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‘A Statistical Recovery’

Where does reality reside as the ‘recovery’ from recession happens?

The global economy seems to be bouncing out of recession much faster than most people expected. This recovery is driven by a massive policy stimulus, which has been extremely synchronized and powerful. The fall in output, capacity utilization and employment was so severe in 2008 that base effect and marginal improvement put together can produce a strong recovery but, one should look at it more as a ‘statistical recovery’.

Expectations last month were that the economic data would surprise on the upside over the next few months, but markets can’t ignore the fundamental longer term issues. ‘Cash for clunkers’ scheme used recently in the US, tax incentives or government spending cannot be the drivers for long-term sustainable growth of any economy. If financial markets are any indication, then the uncertainty over future outcome continues. While equity markets are pricing in continuity of the recovery process and earnings upgrades, low bond yields despite massive government borrowing reflect a gloomy scenario with deflation as a bigger threat. The Chinese stock market has witnessed a correction of over 20 per cent from its peak on concerns over massive credit growth leading to a speculative bubble in asset prices.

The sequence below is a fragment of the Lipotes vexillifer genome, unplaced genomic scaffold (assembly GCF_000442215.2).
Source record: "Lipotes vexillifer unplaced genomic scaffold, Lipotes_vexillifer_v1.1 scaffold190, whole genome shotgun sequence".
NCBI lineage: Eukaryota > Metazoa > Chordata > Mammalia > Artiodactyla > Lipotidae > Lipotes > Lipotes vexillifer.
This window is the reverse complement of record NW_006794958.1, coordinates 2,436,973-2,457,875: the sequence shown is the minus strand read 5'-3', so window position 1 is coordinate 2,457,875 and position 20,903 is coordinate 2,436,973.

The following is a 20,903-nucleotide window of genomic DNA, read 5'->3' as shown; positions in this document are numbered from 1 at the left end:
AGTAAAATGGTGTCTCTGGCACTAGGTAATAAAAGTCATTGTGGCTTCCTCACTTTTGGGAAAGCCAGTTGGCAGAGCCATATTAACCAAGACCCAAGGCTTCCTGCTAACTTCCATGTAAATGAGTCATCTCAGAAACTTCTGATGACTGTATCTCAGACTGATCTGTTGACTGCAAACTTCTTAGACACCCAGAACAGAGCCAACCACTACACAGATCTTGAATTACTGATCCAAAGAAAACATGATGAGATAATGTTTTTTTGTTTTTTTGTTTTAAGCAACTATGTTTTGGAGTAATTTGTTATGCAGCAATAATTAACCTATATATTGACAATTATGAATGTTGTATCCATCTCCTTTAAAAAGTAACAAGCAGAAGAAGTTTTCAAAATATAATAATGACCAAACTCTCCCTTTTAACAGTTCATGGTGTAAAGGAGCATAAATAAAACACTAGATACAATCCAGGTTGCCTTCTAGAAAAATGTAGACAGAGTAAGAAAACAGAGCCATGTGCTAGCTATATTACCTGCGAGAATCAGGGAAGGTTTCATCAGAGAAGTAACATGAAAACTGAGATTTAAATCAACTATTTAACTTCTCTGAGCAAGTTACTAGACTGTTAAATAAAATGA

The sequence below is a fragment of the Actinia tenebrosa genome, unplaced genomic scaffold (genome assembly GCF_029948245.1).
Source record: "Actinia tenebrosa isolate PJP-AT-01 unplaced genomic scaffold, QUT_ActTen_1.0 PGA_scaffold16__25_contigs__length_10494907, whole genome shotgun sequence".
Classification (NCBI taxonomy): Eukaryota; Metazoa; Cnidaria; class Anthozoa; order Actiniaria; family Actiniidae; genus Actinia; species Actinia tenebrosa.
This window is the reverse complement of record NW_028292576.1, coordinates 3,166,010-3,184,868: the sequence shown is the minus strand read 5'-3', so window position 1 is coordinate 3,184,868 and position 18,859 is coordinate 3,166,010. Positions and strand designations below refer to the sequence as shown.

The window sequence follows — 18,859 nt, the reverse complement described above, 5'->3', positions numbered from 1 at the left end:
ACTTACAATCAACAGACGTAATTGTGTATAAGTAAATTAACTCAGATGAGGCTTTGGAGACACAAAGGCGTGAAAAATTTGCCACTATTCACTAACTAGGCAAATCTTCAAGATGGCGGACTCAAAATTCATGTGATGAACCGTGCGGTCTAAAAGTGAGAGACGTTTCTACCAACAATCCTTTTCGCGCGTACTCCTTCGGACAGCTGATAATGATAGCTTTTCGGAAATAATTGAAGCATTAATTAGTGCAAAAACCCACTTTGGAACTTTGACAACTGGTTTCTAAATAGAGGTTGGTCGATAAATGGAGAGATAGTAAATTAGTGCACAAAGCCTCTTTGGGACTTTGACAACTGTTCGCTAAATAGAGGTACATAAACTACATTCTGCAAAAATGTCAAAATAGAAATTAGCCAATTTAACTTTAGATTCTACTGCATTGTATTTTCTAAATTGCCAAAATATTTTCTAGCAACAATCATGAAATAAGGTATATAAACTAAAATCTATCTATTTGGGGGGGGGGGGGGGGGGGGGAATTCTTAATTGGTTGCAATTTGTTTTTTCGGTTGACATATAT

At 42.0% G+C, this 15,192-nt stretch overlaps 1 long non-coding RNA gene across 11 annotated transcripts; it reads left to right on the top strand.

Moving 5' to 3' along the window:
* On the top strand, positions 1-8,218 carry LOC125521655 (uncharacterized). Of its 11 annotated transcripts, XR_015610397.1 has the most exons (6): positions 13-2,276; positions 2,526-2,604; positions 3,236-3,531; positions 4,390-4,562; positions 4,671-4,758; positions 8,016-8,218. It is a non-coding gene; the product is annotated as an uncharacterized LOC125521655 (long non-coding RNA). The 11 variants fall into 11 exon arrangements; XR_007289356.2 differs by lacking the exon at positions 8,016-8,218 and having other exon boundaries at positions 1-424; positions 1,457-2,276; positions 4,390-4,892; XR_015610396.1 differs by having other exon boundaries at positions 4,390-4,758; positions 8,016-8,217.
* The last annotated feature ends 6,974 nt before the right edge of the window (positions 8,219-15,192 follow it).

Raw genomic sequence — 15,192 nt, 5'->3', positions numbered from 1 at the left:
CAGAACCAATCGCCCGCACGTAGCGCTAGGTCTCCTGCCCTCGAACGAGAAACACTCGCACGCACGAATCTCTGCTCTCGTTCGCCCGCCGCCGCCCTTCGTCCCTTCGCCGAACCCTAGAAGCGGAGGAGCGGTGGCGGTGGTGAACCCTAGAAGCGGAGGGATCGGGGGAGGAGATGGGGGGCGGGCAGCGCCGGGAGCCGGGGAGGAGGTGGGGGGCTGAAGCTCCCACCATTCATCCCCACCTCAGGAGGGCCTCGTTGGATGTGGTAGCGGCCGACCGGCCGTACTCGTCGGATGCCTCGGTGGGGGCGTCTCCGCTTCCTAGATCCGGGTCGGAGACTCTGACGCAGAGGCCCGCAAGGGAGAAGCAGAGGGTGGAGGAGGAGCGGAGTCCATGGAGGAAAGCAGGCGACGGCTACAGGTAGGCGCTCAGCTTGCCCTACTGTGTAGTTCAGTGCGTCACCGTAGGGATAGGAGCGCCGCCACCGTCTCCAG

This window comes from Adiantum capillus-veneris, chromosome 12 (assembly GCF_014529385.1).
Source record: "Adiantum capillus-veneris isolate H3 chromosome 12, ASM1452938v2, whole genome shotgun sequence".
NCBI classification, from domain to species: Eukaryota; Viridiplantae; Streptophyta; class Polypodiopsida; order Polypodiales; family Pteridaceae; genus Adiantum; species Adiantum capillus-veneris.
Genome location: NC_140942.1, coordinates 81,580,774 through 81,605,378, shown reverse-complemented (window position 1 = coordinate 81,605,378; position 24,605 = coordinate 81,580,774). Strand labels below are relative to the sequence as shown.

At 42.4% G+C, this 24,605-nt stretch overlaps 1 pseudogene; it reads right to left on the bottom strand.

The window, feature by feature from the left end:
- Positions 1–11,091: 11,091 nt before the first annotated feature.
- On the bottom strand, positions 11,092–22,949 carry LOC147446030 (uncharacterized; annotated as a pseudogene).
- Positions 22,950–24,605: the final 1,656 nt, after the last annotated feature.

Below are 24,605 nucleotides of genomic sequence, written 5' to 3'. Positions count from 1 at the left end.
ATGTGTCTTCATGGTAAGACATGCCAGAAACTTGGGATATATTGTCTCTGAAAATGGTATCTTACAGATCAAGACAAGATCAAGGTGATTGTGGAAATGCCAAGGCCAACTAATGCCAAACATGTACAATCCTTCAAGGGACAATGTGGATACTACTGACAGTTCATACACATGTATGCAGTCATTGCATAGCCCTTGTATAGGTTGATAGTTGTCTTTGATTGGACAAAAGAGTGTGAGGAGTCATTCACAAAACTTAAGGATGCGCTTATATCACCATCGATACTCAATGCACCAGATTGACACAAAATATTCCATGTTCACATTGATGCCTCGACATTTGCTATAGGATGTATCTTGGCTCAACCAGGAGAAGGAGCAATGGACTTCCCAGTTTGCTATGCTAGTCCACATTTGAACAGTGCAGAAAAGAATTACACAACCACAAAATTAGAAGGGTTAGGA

The Indian equity market has been in a consolidation zone with short-term movements driven by global cues. Given the uncertainty and lack of direction on the global front, the focus at SBI Mutual Fund is more on bottom up stock picking with a long-term approach rather than taking larger macro calls. While a higher volatility in the near term cannot be ruled out, the longer term outlook is positive given the improved economic scenario, continuity of earnings upgrade for FY11 and incremental economic reforms including divestments. Also, expectations are that capital flows will remain buoyant as investors use every dip in the market to increase exposure to India. A focus on stock selection and sticking to high conviction ideas would be the best way to generate alpha. Media and entertainment, agri-inputs, beverages, renewable energy, packaged food, travel, logistics, healthcare, organized retail, and education are examples of businesses where there is a massive growth potential and companies that can successfully scale up to take advantage of these opportunities can generate huge wealth for investors.

On the fixed income front, while the short term yields remain depressed due to abundant liquidity, G-sec and bond yields have moved up. 10-year G-sec yield has moved up from 7.05 per cent to 7.45 per cent over the last one month. Corporate bond yields have also moved up though spreads have contracted a bit. During this period the 10-year US treasury has come down from 3.80 per cent to 3.40 per cent. India is one of the few markets where bond yields have seen a sharp up move. The market is finding it difficult to absorb the large government borrowing and the RBI is not giving strong signals to rein in the rise in yields. Undoubtedly, one needs to worry about the underlying inflationary pressures (while WPI is in negative territory, CPI is in double digit) and the large government borrowing of both the centre as well as states.

Having said that, there are still interesting opportunities at the medium end of the G-sec and corporate curve. There is too much gloom in the bond market now with a near consensus view that rates would go much higher in a short period. As markets become more fearful, being a contrarian may offer a good pay off. Investors should consider income, gilt and short term funds depending on their risk appetite and horizon.

Navneet Munot,
Chief Investment Officer,
SBI Funds Management

NOTE: The views expressed here are the author’s and not necessarily those of Value Research.